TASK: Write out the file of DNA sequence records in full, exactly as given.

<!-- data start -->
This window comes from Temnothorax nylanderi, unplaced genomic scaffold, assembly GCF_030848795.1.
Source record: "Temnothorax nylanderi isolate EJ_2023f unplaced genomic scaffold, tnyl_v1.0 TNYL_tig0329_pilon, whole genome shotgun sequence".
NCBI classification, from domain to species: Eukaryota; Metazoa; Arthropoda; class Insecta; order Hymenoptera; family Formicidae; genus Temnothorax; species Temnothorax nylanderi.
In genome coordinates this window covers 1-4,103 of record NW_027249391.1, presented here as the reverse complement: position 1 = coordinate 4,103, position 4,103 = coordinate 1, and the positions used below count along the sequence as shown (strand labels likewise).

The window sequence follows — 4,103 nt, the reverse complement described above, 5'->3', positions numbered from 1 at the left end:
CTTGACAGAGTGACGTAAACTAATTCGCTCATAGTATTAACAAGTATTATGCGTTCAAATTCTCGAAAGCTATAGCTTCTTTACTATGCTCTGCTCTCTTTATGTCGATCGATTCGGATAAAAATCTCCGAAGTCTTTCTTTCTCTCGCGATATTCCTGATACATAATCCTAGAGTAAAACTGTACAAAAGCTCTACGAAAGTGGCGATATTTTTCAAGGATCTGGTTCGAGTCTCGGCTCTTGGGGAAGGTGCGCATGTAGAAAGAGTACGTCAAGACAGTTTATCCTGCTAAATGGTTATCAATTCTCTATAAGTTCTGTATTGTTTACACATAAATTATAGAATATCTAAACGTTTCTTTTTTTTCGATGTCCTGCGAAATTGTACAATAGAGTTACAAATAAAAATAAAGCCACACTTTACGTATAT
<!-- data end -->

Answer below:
This window comes from Temnothorax nylanderi, unplaced genomic scaffold, assembly GCF_030848795.1.
Source record: "Temnothorax nylanderi isolate EJ_2023f unplaced genomic scaffold, tnyl_v1.0 TNYL_tig0329_pilon, whole genome shotgun sequence".
NCBI classification, from domain to species: Eukaryota; Metazoa; Arthropoda; class Insecta; order Hymenoptera; family Formicidae; genus Temnothorax; species Temnothorax nylanderi.
In genome coordinates this window covers 1-4,103 of record NW_027249391.1, presented here as the reverse complement: position 1 = coordinate 4,103, position 4,103 = coordinate 1, and the positions used below count along the sequence as shown (strand labels likewise).

The window sequence follows — 4,103 nt, the reverse complement described above, 5'->3', positions numbered from 1 at the left end:
CTTGACAGAGTGACGTAAACTAATTCGCTCATAGTATTAACAAGTATTATGCGTTCAAATTCTCGAAAGCTATAGCTTCTTTACTATGCTCTGCTCTCTTTATGTCGATCGATTCGGATAAAAATCTCCGAAGTCTTTCTTTCTCTCGCGATATTCCTGATACATAATCCTAGAGTAAAACTGTACAAAAGCTCTACGAAAGTGGCGATATTTTTCAAGGATCTGGTTCGAGTCTCGGCTCTTGGGGAAGGTGCGCATGTAGAAAGAGTACGTCAAGACAGTTTATCCTGCTAAATGGTTATCAATTCTCTATAAGTTCTGTATTGTTTACACATAAATTATAGAATATCTAAACGTTTCTTTTTTTTCGATGTCCTGCGAAATTGTACAATAGAGTTACAAATAAAAATAAAGCCACACTTTACGTATAT